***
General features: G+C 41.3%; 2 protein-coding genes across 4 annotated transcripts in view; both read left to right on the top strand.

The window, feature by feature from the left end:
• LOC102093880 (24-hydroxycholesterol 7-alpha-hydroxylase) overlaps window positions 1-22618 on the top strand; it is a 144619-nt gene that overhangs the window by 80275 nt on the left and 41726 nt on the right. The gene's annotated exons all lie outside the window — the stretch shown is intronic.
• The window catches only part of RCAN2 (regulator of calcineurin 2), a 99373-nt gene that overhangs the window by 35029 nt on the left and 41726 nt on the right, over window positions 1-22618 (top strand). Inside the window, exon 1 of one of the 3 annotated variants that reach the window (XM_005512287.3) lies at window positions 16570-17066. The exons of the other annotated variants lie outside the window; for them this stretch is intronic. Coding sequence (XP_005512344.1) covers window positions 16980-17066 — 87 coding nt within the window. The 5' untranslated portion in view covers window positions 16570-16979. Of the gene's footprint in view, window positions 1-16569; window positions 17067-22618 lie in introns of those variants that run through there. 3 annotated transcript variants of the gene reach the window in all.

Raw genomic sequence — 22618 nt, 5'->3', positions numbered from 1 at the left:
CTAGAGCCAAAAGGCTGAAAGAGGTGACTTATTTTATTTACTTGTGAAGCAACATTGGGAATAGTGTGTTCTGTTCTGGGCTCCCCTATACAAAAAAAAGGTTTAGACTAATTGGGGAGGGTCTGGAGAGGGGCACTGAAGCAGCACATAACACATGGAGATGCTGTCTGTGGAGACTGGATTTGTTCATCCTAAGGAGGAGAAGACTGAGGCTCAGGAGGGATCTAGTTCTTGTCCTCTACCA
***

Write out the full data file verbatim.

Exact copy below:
General features: G+C 41.3%; 2 protein-coding genes across 4 annotated transcripts in view; both read left to right on the top strand.

The window, feature by feature from the left end:
• LOC102093880 (24-hydroxycholesterol 7-alpha-hydroxylase) overlaps window positions 1-22618 on the top strand; it is a 144619-nt gene that overhangs the window by 80275 nt on the left and 41726 nt on the right. The gene's annotated exons all lie outside the window — the stretch shown is intronic.
• The window catches only part of RCAN2 (regulator of calcineurin 2), a 99373-nt gene that overhangs the window by 35029 nt on the left and 41726 nt on the right, over window positions 1-22618 (top strand). Inside the window, exon 1 of one of the 3 annotated variants that reach the window (XM_005512287.3) lies at window positions 16570-17066. The exons of the other annotated variants lie outside the window; for them this stretch is intronic. Coding sequence (XP_005512344.1) covers window positions 16980-17066 — 87 coding nt within the window. The 5' untranslated portion in view covers window positions 16570-16979. Of the gene's footprint in view, window positions 1-16569; window positions 17067-22618 lie in introns of those variants that run through there. 3 annotated transcript variants of the gene reach the window in all.

Raw genomic sequence — 22618 nt, 5'->3', positions numbered from 1 at the left:
CTAGAGCCAAAAGGCTGAAAGAGGTGACTTATTTTATTTACTTGTGAAGCAACATTGGGAATAGTGTGTTCTGTTCTGGGCTCCCCTATACAAAAAAAAGGTTTAGACTAATTGGGGAGGGTCTGGAGAGGGGCACTGAAGCAGCACATAACACATGGAGATGCTGTCTGTGGAGACTGGATTTGTTCATCCTAAGGAGGAGAAGACTGAGGCTCAGGAGGGATCTAGTTCTTGTCCTCTACCA